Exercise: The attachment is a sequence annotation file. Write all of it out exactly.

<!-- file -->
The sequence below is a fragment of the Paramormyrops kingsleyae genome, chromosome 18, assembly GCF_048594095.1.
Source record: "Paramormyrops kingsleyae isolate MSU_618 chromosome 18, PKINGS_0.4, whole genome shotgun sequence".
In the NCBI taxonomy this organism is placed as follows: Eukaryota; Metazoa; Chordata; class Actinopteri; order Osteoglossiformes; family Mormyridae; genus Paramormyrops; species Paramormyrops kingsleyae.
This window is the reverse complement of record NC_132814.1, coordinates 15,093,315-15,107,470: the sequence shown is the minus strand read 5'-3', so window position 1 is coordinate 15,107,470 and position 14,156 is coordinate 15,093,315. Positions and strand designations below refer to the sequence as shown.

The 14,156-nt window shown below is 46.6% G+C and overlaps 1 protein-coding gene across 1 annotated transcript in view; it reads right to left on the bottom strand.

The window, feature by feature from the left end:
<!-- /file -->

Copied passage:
The sequence below is a fragment of the Paramormyrops kingsleyae genome, chromosome 18, assembly GCF_048594095.1.
Source record: "Paramormyrops kingsleyae isolate MSU_618 chromosome 18, PKINGS_0.4, whole genome shotgun sequence".
In the NCBI taxonomy this organism is placed as follows: Eukaryota; Metazoa; Chordata; class Actinopteri; order Osteoglossiformes; family Mormyridae; genus Paramormyrops; species Paramormyrops kingsleyae.
This window is the reverse complement of record NC_132814.1, coordinates 15,093,315-15,107,470: the sequence shown is the minus strand read 5'-3', so window position 1 is coordinate 15,107,470 and position 14,156 is coordinate 15,093,315. Positions and strand designations below refer to the sequence as shown.

The 14,156-nt window shown below is 46.6% G+C and overlaps 1 protein-coding gene across 1 annotated transcript in view; it reads right to left on the bottom strand.

The window, feature by feature from the left end: